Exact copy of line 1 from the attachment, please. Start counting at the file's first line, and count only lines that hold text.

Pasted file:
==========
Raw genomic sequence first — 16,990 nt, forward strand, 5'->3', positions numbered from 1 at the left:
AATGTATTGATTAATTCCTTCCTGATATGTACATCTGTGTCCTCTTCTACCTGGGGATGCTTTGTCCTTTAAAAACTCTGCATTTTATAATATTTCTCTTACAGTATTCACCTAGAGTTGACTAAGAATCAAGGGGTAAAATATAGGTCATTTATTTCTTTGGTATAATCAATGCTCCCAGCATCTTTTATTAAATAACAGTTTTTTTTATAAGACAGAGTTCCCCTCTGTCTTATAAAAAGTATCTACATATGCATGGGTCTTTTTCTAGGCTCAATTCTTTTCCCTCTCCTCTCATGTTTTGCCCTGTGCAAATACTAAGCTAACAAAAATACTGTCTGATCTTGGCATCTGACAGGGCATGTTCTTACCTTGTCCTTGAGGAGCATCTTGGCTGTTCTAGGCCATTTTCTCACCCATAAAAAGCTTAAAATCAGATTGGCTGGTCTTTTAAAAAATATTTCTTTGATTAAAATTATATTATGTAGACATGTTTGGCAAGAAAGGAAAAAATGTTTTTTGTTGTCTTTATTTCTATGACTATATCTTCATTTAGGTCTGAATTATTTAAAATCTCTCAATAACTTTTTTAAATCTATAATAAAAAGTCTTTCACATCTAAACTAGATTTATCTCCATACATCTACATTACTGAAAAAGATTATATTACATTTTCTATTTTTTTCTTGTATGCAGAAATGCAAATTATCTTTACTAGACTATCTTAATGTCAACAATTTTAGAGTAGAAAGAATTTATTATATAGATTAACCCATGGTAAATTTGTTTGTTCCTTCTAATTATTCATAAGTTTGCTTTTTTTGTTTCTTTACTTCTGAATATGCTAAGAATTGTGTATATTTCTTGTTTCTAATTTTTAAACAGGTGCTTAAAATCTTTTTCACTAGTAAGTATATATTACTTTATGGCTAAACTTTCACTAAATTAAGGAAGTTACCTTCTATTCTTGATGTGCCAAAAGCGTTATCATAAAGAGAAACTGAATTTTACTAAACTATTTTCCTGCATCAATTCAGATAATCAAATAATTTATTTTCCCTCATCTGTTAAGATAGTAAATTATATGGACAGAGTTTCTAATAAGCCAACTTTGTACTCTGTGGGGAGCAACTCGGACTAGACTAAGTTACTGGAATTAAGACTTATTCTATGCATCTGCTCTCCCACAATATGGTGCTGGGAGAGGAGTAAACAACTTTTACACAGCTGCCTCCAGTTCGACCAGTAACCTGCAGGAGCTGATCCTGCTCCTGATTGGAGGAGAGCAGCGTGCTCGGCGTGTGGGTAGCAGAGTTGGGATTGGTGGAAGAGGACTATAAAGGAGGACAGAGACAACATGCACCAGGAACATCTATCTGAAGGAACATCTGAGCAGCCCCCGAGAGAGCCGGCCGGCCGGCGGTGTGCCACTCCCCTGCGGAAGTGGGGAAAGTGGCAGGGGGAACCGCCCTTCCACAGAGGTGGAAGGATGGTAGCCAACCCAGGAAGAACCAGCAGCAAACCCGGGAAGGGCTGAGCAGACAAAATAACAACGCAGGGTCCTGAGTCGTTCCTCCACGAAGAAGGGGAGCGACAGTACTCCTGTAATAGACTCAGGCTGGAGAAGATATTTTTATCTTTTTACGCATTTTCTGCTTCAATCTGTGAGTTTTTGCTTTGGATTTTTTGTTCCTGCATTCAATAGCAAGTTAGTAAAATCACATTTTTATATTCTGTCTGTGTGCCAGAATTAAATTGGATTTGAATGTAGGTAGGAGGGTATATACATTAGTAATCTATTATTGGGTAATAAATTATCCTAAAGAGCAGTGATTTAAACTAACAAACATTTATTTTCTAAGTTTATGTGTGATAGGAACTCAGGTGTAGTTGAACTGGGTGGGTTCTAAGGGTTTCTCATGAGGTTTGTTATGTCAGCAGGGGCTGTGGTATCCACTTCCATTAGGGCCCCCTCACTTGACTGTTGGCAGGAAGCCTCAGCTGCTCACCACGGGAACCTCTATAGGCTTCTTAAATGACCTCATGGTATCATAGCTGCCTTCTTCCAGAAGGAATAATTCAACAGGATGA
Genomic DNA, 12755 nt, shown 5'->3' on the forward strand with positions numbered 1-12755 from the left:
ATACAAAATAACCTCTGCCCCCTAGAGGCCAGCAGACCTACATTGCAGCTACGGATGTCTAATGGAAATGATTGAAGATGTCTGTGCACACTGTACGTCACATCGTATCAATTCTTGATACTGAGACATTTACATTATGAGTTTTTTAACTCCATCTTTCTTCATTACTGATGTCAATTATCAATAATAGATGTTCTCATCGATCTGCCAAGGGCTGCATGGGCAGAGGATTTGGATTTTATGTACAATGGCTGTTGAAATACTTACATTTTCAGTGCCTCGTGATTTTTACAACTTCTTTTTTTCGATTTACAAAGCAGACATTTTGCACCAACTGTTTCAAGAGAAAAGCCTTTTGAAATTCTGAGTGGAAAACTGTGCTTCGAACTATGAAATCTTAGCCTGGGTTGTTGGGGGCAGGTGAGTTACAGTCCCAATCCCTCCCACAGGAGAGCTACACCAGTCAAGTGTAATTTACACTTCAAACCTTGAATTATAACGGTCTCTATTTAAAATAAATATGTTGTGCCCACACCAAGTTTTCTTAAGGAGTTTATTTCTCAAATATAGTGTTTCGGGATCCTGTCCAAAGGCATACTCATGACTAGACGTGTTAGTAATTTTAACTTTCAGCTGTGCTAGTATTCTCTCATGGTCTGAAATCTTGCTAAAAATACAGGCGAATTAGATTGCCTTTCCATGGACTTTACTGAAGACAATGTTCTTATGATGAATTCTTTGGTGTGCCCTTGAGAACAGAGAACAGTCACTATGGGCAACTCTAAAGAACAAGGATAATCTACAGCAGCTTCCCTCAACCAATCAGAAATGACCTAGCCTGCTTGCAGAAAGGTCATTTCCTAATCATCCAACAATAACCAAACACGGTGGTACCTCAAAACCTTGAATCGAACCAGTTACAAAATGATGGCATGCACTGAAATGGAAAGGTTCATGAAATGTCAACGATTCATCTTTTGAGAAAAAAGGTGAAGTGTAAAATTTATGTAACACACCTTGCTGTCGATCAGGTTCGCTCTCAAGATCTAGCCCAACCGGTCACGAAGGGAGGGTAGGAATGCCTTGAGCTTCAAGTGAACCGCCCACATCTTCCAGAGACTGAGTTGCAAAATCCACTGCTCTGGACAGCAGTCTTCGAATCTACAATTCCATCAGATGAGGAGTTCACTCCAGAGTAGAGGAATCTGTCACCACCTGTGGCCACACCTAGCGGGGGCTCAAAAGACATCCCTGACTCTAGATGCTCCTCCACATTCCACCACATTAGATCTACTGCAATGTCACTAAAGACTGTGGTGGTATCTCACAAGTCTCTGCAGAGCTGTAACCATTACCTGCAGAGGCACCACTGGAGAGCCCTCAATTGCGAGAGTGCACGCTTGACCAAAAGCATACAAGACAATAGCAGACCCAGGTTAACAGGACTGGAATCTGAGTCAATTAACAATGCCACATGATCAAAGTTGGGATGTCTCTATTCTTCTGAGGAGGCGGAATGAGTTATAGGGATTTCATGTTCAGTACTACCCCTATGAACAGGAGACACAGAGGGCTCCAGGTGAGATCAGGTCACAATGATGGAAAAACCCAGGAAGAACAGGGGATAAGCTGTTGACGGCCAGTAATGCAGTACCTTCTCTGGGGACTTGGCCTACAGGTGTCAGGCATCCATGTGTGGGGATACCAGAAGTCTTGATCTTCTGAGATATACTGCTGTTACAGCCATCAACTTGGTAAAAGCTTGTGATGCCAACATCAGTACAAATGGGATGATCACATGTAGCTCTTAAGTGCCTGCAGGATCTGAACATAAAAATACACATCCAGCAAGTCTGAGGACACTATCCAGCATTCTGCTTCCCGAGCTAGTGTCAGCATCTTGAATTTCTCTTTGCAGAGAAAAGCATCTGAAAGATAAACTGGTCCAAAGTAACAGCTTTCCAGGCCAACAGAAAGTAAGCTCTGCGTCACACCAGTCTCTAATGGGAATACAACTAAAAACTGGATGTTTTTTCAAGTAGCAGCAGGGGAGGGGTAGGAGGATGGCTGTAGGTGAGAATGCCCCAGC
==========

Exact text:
Raw genomic sequence first — 16,990 nt, forward strand, 5'->3', positions numbered from 1 at the left: